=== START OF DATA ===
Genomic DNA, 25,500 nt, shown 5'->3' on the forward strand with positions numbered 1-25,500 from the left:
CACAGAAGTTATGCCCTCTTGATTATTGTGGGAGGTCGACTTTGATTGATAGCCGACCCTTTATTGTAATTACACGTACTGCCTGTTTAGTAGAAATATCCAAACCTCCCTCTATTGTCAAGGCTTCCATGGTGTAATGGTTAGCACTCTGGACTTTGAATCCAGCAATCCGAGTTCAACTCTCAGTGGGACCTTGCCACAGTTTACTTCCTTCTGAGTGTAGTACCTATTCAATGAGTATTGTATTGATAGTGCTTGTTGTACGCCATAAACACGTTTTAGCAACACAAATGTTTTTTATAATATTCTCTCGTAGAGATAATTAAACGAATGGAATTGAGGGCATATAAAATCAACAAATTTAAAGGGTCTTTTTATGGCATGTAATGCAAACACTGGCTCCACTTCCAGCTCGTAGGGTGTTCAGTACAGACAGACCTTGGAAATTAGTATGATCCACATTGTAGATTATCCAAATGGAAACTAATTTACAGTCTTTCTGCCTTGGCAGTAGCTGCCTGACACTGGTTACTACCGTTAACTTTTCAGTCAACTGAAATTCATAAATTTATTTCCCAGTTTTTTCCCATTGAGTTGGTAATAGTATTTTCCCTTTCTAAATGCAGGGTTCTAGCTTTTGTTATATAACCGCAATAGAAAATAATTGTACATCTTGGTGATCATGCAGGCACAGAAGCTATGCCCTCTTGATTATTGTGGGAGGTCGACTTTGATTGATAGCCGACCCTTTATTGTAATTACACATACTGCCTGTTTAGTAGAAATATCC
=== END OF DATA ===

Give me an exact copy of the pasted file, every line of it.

Genomic DNA, 25,500 nt, shown 5'->3' on the forward strand with positions numbered 1-25,500 from the left:
CACAGAAGTTATGCCCTCTTGATTATTGTGGGAGGTCGACTTTGATTGATAGCCGACCCTTTATTGTAATTACACGTACTGCCTGTTTAGTAGAAATATCCAAACCTCCCTCTATTGTCAAGGCTTCCATGGTGTAATGGTTAGCACTCTGGACTTTGAATCCAGCAATCCGAGTTCAACTCTCAGTGGGACCTTGCCACAGTTTACTTCCTTCTGAGTGTAGTACCTATTCAATGAGTATTGTATTGATAGTGCTTGTTGTACGCCATAAACACGTTTTAGCAACACAAATGTTTTTTATAATATTCTCTCGTAGAGATAATTAAACGAATGGAATTGAGGGCATATAAAATCAACAAATTTAAAGGGTCTTTTTATGGCATGTAATGCAAACACTGGCTCCACTTCCAGCTCGTAGGGTGTTCAGTACAGACAGACCTTGGAAATTAGTATGATCCACATTGTAGATTATCCAAATGGAAACTAATTTACAGTCTTTCTGCCTTGGCAGTAGCTGCCTGACACTGGTTACTACCGTTAACTTTTCAGTCAACTGAAATTCATAAATTTATTTCCCAGTTTTTTCCCATTGAGTTGGTAATAGTATTTTCCCTTTCTAAATGCAGGGTTCTAGCTTTTGTTATATAACCGCAATAGAAAATAATTGTACATCTTGGTGATCATGCAGGCACAGAAGCTATGCCCTCTTGATTATTGTGGGAGGTCGACTTTGATTGATAGCCGACCCTTTATTGTAATTACACATACTGCCTGTTTAGTAGAAATATCC